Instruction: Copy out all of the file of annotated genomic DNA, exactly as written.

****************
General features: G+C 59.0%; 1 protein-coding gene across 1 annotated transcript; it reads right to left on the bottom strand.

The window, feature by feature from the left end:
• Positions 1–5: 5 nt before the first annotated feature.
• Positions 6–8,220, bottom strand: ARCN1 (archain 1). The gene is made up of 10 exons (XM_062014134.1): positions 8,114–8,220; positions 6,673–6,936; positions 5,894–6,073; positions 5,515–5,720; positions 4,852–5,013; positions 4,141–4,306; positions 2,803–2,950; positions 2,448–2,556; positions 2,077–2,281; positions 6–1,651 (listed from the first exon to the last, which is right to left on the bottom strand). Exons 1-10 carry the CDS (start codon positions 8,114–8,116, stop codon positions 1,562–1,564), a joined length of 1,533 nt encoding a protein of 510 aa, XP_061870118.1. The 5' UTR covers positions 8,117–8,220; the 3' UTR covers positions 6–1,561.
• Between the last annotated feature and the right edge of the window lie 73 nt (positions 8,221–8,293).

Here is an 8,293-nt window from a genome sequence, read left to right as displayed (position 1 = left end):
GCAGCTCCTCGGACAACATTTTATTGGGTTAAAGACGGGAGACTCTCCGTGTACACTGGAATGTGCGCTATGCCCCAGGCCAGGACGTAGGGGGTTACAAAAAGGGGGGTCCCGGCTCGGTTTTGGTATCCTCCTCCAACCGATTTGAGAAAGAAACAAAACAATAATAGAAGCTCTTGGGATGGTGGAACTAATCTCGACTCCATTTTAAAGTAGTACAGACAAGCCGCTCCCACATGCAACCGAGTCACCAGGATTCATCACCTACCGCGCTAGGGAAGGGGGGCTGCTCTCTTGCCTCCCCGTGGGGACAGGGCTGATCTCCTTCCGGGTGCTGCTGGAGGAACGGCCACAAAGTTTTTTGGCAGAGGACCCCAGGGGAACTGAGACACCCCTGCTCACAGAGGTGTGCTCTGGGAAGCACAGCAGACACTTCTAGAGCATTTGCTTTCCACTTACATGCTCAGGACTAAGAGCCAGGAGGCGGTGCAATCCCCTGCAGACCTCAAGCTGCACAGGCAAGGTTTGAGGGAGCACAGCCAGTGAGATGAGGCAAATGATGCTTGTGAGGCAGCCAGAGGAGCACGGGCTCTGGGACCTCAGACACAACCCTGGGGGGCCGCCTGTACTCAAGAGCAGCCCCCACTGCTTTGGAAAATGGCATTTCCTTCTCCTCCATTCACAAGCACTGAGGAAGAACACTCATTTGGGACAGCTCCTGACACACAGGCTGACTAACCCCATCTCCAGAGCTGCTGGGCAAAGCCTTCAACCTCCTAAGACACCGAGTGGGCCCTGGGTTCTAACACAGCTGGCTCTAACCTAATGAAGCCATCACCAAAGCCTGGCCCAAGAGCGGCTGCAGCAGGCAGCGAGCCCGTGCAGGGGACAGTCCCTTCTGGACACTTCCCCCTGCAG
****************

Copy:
General features: G+C 59.0%; 1 protein-coding gene across 1 annotated transcript; it reads right to left on the bottom strand.

The window, feature by feature from the left end:
• Positions 1–5: 5 nt before the first annotated feature.
• Positions 6–8,220, bottom strand: ARCN1 (archain 1). The gene is made up of 10 exons (XM_062014134.1): positions 8,114–8,220; positions 6,673–6,936; positions 5,894–6,073; positions 5,515–5,720; positions 4,852–5,013; positions 4,141–4,306; positions 2,803–2,950; positions 2,448–2,556; positions 2,077–2,281; positions 6–1,651 (listed from the first exon to the last, which is right to left on the bottom strand). Exons 1-10 carry the CDS (start codon positions 8,114–8,116, stop codon positions 1,562–1,564), a joined length of 1,533 nt encoding a protein of 510 aa, XP_061870118.1. The 5' UTR covers positions 8,117–8,220; the 3' UTR covers positions 6–1,561.
• Between the last annotated feature and the right edge of the window lie 73 nt (positions 8,221–8,293).

Here is an 8,293-nt window from a genome sequence, read left to right as displayed (position 1 = left end):
GCAGCTCCTCGGACAACATTTTATTGGGTTAAAGACGGGAGACTCTCCGTGTACACTGGAATGTGCGCTATGCCCCAGGCCAGGACGTAGGGGGTTACAAAAAGGGGGGTCCCGGCTCGGTTTTGGTATCCTCCTCCAACCGATTTGAGAAAGAAACAAAACAATAATAGAAGCTCTTGGGATGGTGGAACTAATCTCGACTCCATTTTAAAGTAGTACAGACAAGCCGCTCCCACATGCAACCGAGTCACCAGGATTCATCACCTACCGCGCTAGGGAAGGGGGGCTGCTCTCTTGCCTCCCCGTGGGGACAGGGCTGATCTCCTTCCGGGTGCTGCTGGAGGAACGGCCACAAAGTTTTTTGGCAGAGGACCCCAGGGGAACTGAGACACCCCTGCTCACAGAGGTGTGCTCTGGGAAGCACAGCAGACACTTCTAGAGCATTTGCTTTCCACTTACATGCTCAGGACTAAGAGCCAGGAGGCGGTGCAATCCCCTGCAGACCTCAAGCTGCACAGGCAAGGTTTGAGGGAGCACAGCCAGTGAGATGAGGCAAATGATGCTTGTGAGGCAGCCAGAGGAGCACGGGCTCTGGGACCTCAGACACAACCCTGGGGGGCCGCCTGTACTCAAGAGCAGCCCCCACTGCTTTGGAAAATGGCATTTCCTTCTCCTCCATTCACAAGCACTGAGGAAGAACACTCATTTGGGACAGCTCCTGACACACAGGCTGACTAACCCCATCTCCAGAGCTGCTGGGCAAAGCCTTCAACCTCCTAAGACACCGAGTGGGCCCTGGGTTCTAACACAGCTGGCTCTAACCTAATGAAGCCATCACCAAAGCCTGGCCCAAGAGCGGCTGCAGCAGGCAGCGAGCCCGTGCAGGGGACAGTCCCTTCTGGACACTTCCCCCTGCAG